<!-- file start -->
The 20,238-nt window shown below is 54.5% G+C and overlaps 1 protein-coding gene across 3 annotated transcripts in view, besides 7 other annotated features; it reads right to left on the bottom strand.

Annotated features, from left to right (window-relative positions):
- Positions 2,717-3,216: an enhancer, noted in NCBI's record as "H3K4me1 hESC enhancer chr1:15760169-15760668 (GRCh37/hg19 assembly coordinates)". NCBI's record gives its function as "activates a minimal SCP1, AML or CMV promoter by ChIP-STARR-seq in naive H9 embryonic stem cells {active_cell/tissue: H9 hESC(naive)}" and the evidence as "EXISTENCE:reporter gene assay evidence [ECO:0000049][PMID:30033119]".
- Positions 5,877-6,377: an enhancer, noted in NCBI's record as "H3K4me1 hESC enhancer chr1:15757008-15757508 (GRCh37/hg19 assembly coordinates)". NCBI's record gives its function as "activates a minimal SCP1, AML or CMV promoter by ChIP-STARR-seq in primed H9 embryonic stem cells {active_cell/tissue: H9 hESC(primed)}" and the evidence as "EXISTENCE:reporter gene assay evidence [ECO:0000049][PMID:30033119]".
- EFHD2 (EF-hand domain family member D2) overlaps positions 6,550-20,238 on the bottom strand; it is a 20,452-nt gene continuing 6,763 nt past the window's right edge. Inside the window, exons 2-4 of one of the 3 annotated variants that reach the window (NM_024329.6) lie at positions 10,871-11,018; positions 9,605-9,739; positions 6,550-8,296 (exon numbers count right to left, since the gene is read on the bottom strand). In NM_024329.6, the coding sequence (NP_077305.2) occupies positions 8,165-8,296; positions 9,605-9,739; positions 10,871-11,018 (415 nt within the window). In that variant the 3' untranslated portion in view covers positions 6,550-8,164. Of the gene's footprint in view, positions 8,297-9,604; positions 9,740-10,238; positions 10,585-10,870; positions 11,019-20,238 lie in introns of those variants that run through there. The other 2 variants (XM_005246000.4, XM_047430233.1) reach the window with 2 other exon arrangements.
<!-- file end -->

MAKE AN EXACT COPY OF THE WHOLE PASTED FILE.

The 20,238-nt window shown below is 54.5% G+C and overlaps 1 protein-coding gene across 3 annotated transcripts in view, besides 7 other annotated features; it reads right to left on the bottom strand.

Annotated features, from left to right (window-relative positions):
- Positions 2,717-3,216: an enhancer, noted in NCBI's record as "H3K4me1 hESC enhancer chr1:15760169-15760668 (GRCh37/hg19 assembly coordinates)". NCBI's record gives its function as "activates a minimal SCP1, AML or CMV promoter by ChIP-STARR-seq in naive H9 embryonic stem cells {active_cell/tissue: H9 hESC(naive)}" and the evidence as "EXISTENCE:reporter gene assay evidence [ECO:0000049][PMID:30033119]".
- Positions 5,877-6,377: an enhancer, noted in NCBI's record as "H3K4me1 hESC enhancer chr1:15757008-15757508 (GRCh37/hg19 assembly coordinates)". NCBI's record gives its function as "activates a minimal SCP1, AML or CMV promoter by ChIP-STARR-seq in primed H9 embryonic stem cells {active_cell/tissue: H9 hESC(primed)}" and the evidence as "EXISTENCE:reporter gene assay evidence [ECO:0000049][PMID:30033119]".
- EFHD2 (EF-hand domain family member D2) overlaps positions 6,550-20,238 on the bottom strand; it is a 20,452-nt gene continuing 6,763 nt past the window's right edge. Inside the window, exons 2-4 of one of the 3 annotated variants that reach the window (NM_024329.6) lie at positions 10,871-11,018; positions 9,605-9,739; positions 6,550-8,296 (exon numbers count right to left, since the gene is read on the bottom strand). In NM_024329.6, the coding sequence (NP_077305.2) occupies positions 8,165-8,296; positions 9,605-9,739; positions 10,871-11,018 (415 nt within the window). In that variant the 3' untranslated portion in view covers positions 6,550-8,164. Of the gene's footprint in view, positions 8,297-9,604; positions 9,740-10,238; positions 10,585-10,870; positions 11,019-20,238 lie in introns of those variants that run through there. The other 2 variants (XM_005246000.4, XM_047430233.1) reach the window with 2 other exon arrangements.